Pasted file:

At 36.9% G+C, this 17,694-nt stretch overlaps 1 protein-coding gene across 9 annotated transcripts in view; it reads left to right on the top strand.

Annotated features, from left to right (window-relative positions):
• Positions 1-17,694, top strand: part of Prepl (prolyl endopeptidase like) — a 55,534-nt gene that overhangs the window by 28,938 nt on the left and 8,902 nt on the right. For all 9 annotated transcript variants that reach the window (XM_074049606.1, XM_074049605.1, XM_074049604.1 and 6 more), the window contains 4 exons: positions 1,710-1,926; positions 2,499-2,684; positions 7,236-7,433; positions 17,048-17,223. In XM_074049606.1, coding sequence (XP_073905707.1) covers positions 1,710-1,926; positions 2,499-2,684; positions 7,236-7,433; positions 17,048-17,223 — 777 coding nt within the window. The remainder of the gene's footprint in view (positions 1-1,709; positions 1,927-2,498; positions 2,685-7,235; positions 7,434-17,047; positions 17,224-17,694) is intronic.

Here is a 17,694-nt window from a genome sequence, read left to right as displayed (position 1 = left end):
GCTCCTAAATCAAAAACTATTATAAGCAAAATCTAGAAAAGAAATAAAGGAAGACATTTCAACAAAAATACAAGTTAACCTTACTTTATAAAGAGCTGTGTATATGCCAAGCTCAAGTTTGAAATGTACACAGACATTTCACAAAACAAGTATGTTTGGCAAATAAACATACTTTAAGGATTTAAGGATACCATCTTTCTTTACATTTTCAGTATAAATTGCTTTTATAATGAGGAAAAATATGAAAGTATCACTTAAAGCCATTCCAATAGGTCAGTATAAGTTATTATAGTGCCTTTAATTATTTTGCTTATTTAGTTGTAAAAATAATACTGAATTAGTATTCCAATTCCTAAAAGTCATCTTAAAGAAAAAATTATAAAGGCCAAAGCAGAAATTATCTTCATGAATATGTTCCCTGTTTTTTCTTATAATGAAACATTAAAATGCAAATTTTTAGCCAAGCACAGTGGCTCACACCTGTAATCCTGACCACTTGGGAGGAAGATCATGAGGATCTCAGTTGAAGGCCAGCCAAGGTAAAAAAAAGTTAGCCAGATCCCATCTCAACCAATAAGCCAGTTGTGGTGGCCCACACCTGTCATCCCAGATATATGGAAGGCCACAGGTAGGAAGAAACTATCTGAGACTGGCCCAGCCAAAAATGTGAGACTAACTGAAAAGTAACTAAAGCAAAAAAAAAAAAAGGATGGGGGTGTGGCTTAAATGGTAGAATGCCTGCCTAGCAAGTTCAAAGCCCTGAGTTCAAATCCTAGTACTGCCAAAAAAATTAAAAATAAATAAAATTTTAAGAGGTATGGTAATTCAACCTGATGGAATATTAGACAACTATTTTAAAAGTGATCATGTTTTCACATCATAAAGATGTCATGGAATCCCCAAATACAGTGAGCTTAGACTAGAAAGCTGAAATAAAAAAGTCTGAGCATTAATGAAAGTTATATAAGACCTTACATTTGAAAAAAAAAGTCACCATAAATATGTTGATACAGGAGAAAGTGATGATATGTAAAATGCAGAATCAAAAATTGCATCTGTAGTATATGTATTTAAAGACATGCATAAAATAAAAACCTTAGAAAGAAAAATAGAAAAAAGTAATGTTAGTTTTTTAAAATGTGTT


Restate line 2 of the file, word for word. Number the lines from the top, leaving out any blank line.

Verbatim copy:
Annotated features, from left to right (window-relative positions):